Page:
It was the end of the ’50s when Doug Clifford, Stu Cook
Doug was born in Palo Alto California on April 24th, 1945, roughly 3 hours before and thirty miles away from where band mate Stu Cook was born. They spent many a birthday together he says.
Doug’s father was a machinist and his mother sold cosmetics at the local Emporium. She also sang in a quartet that did some local radio shows from the Claremont hotel in the Berkley Hills. His dad hated the music, but mom supported him in his musical interests. He also had an older brother who beat him up all the time, until he got big enough to take care of himself.
DOUG: “My first record which I bought in 1953 was Etta James – Roll With Me Henry. My second was Bo Diddley by Bo Diddley. Both were 78’s. That’s all you could get back then. They were very fragile. When we moved from Manhattan Beach to Palo Alto my dad tipped the mover to ‘take care’ of my records. When they got there, they were dust!”
“Eventually he supported me. When I was 15 I was going to a gig at the El Cerrito Boys Club. So, I was loading my drums into his Mercury station wagon, and he says to me, ‘Goddammit Doug. Why didn’t you take up the piccolo? You put it in your back pocket and you walk to the gig.’ I said, ‘Ya pop, but I don’t know any piccolo players that are working.”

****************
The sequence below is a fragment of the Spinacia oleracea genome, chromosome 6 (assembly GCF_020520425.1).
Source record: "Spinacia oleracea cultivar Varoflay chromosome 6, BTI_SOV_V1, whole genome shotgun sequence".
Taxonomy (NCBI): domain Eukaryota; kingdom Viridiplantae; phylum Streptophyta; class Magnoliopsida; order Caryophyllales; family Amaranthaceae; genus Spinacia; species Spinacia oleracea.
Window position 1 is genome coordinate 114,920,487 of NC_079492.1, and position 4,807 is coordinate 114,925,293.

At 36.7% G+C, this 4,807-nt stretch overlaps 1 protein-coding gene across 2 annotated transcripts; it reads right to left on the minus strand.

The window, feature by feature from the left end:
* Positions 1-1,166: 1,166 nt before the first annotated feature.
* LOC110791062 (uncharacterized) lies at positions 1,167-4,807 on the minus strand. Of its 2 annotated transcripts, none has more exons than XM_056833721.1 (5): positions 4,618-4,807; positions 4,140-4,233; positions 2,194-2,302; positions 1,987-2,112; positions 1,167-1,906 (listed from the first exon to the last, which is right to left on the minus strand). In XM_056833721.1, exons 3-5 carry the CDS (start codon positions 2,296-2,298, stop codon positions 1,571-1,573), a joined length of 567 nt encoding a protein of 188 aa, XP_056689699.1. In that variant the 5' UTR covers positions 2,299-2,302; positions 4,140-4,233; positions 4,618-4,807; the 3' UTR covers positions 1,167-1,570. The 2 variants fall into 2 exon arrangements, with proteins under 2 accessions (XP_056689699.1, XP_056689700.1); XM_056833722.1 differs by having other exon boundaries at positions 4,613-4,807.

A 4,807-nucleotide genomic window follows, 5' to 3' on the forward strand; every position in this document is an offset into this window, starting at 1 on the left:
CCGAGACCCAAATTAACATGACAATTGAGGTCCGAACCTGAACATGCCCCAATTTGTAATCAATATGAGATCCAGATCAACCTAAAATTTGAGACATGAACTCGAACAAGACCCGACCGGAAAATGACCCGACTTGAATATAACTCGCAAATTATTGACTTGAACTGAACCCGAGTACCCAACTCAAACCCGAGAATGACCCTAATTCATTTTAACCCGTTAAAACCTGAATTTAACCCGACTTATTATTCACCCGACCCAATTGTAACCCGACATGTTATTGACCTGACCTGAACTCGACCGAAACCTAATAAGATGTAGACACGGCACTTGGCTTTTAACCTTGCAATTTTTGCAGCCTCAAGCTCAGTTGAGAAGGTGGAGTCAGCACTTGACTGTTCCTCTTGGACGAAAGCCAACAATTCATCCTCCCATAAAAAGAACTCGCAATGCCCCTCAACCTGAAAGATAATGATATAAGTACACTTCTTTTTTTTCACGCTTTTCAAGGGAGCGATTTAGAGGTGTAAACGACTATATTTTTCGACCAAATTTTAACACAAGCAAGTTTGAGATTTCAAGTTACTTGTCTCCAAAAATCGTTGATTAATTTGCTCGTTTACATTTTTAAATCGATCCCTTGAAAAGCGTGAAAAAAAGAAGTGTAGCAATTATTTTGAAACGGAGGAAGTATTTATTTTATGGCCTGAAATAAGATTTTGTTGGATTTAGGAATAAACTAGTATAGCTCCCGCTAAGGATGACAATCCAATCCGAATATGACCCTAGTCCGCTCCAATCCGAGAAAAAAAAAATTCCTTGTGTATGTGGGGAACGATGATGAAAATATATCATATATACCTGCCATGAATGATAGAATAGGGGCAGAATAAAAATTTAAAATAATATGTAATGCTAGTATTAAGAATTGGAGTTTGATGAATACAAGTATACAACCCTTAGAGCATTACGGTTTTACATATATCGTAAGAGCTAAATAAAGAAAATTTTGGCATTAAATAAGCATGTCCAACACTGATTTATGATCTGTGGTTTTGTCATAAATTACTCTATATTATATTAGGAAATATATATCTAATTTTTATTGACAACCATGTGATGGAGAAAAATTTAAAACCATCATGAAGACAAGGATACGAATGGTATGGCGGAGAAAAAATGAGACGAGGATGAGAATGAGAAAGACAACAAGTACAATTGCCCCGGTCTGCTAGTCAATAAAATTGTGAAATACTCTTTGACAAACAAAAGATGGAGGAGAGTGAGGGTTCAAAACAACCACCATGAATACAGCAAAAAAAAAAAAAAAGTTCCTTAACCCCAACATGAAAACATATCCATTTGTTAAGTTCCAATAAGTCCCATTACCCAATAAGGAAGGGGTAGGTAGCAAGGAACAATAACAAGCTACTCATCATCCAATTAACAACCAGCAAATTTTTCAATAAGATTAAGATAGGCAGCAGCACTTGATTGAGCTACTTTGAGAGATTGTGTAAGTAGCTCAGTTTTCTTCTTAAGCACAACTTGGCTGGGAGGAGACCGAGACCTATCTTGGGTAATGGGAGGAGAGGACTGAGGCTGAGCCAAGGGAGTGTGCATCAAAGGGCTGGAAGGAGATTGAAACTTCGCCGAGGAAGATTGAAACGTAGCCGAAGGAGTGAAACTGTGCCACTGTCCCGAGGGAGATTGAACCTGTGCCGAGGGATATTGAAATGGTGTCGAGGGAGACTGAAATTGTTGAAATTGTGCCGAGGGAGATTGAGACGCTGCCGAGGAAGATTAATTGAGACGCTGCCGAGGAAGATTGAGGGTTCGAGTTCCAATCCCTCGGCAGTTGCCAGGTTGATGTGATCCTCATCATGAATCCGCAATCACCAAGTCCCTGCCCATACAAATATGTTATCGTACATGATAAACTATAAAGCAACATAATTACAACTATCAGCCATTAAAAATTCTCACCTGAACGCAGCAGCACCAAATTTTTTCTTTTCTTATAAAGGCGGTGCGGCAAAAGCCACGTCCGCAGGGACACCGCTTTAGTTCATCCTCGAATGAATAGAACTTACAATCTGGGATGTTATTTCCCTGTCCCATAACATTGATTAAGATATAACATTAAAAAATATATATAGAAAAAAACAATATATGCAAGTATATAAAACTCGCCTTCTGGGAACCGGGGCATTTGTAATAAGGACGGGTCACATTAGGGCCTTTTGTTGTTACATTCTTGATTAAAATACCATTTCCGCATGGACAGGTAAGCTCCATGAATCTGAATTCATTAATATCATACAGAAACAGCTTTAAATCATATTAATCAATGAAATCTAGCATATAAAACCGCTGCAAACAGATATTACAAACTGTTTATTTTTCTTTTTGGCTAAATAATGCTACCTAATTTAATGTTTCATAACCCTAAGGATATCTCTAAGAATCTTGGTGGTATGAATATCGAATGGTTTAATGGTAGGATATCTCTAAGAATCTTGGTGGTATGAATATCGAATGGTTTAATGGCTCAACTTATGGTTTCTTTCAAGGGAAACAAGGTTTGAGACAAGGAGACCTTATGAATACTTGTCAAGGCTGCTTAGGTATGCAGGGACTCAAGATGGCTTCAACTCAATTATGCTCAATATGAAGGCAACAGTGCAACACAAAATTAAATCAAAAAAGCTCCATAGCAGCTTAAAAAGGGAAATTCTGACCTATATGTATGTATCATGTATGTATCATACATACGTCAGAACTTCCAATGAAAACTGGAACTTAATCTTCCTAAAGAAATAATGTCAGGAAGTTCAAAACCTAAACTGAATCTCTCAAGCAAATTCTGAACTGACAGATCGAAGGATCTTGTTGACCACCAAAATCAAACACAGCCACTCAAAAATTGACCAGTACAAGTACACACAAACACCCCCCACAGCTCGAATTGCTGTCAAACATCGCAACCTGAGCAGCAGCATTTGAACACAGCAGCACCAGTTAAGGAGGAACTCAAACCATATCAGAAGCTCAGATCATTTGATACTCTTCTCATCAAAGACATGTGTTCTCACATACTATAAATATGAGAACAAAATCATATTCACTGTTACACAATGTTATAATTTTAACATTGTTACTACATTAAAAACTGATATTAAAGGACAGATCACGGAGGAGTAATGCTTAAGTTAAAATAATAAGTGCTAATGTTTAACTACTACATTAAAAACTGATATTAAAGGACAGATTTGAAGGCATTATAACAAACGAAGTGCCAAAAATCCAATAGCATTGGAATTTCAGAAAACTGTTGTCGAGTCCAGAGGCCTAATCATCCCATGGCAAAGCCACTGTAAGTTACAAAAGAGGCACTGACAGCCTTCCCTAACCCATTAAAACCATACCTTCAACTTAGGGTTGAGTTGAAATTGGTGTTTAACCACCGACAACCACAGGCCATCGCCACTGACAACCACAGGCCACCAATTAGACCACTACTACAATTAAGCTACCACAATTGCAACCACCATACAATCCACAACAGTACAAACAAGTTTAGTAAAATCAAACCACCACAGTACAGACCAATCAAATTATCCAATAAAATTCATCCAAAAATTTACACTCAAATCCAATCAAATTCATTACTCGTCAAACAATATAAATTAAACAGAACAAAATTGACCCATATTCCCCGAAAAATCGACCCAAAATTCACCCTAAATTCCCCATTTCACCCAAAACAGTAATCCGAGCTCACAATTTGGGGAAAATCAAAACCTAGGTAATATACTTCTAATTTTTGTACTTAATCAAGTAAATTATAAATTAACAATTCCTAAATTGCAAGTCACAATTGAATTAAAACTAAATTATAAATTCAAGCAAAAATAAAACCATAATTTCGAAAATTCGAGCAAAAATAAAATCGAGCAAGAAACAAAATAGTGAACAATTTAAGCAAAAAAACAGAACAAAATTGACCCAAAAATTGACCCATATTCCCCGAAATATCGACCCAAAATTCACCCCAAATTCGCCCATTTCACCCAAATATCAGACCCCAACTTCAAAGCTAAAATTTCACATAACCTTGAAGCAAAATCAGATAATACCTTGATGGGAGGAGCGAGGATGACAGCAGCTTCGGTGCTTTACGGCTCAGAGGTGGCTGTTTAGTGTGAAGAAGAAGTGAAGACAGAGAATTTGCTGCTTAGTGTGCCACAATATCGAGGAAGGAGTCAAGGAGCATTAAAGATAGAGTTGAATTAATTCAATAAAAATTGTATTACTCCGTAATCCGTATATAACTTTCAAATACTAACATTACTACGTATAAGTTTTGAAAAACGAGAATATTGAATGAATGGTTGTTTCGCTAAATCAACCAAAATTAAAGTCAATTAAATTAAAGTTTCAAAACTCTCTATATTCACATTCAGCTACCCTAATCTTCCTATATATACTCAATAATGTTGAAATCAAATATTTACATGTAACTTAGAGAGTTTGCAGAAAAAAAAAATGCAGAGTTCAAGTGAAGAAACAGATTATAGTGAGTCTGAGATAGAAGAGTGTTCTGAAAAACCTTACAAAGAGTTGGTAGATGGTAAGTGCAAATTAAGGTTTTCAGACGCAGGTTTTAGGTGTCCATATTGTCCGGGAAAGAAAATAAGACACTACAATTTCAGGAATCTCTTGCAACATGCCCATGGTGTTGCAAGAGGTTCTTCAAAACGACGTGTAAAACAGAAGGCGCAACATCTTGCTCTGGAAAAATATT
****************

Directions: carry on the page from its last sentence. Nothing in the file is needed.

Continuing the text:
When I asked him why he decided to play the drums he said it was Gene Krupa, who first started it for him.
DOUG: “I really loved rock ‘n roll, R&B, and I really loved the black music and the horn sections: Little Richard, Fats Domino, James Brown… I saw a TV special with Gene Krupa, and he had his white sport coat, calypso tie, and slicked back black hair [Doug describes Gene’s multi drum set performance in great detail] and I saw that and just said, wow, I want to be like that guy.”
Being a drummer myself, I asked him why he started wearing gloves when he played.
DOUG: “Actually I only wear a glove on my left hand. I taught myself to play with the traditional (military) grip. The first time I saw somebody playing with a matched grip was Ringo on The Ed Sullivan Show, and I thought he was holding his sticks wrong! To keep a better grip on my left stick I would rough it up to remove the varnish so it wouldn’t slip out of my hand. As a result, the rough stick would wear out my skin between my thumb and forefinger, and blood would go everywhere, and the sticks would go flying. I put the glove on to stop the chafing and bleeding.”
This is part one of my interview with Doug Clifford. Watch for part two coming soon where Doug shares stories of CCR’s Woodstock appearance fifty years ago.
Creedence Clearwater Revisited has an upcoming show at The Nugget in Sparks on March 24.